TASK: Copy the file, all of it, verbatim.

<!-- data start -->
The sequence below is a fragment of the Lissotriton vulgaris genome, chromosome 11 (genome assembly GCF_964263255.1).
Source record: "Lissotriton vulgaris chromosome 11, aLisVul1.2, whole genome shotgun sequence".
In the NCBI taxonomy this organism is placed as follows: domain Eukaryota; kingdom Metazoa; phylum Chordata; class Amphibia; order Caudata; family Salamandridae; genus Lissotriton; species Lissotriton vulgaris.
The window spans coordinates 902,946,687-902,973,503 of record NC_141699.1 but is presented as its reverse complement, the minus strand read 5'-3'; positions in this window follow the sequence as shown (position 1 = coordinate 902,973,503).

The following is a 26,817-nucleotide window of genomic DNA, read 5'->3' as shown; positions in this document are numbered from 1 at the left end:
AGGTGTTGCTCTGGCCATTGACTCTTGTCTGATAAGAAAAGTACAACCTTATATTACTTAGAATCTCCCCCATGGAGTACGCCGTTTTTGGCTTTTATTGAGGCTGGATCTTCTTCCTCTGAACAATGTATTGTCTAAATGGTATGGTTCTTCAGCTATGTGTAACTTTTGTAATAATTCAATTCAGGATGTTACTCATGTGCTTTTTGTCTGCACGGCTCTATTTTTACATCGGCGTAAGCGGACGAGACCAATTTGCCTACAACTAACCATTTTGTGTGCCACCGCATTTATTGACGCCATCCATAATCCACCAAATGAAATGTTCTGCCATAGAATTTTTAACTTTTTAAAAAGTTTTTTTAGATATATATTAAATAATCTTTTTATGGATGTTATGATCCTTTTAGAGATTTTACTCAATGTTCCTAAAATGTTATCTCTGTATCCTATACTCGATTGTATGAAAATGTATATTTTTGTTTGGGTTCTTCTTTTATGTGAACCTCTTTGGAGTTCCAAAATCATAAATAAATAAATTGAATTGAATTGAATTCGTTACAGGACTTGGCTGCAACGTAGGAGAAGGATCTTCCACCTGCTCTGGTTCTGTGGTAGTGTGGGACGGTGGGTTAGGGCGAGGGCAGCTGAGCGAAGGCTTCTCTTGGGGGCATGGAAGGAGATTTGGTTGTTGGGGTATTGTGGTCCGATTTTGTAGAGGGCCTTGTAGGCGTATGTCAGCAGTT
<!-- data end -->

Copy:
The sequence below is a fragment of the Lissotriton vulgaris genome, chromosome 11 (genome assembly GCF_964263255.1).
Source record: "Lissotriton vulgaris chromosome 11, aLisVul1.2, whole genome shotgun sequence".
In the NCBI taxonomy this organism is placed as follows: domain Eukaryota; kingdom Metazoa; phylum Chordata; class Amphibia; order Caudata; family Salamandridae; genus Lissotriton; species Lissotriton vulgaris.
The window spans coordinates 902,946,687-902,973,503 of record NC_141699.1 but is presented as its reverse complement, the minus strand read 5'-3'; positions in this window follow the sequence as shown (position 1 = coordinate 902,973,503).

The following is a 26,817-nucleotide window of genomic DNA, read 5'->3' as shown; positions in this document are numbered from 1 at the left end:
AGGTGTTGCTCTGGCCATTGACTCTTGTCTGATAAGAAAAGTACAACCTTATATTACTTAGAATCTCCCCCATGGAGTACGCCGTTTTTGGCTTTTATTGAGGCTGGATCTTCTTCCTCTGAACAATGTATTGTCTAAATGGTATGGTTCTTCAGCTATGTGTAACTTTTGTAATAATTCAATTCAGGATGTTACTCATGTGCTTTTTGTCTGCACGGCTCTATTTTTACATCGGCGTAAGCGGACGAGACCAATTTGCCTACAACTAACCATTTTGTGTGCCACCGCATTTATTGACGCCATCCATAATCCACCAAATGAAATGTTCTGCCATAGAATTTTTAACTTTTTAAAAAGTTTTTTTAGATATATATTAAATAATCTTTTTATGGATGTTATGATCCTTTTAGAGATTTTACTCAATGTTCCTAAAATGTTATCTCTGTATCCTATACTCGATTGTATGAAAATGTATATTTTTGTTTGGGTTCTTCTTTTATGTGAACCTCTTTGGAGTTCCAAAATCATAAATAAATAAATTGAATTGAATTGAATTCGTTACAGGACTTGGCTGCAACGTAGGAGAAGGATCTTCCACCTGCTCTGGTTCTGTGGTAGTGTGGGACGGTGGGTTAGGGCGAGGGCAGCTGAGCGAAGGCTTCTCTTGGGGGCATGGAAGGAGATTTGGTTGTTGGGGTATTGTGGTCCGATTTTGTAGAGGGCCTTGTAGGCGTATGTCAGCAGTT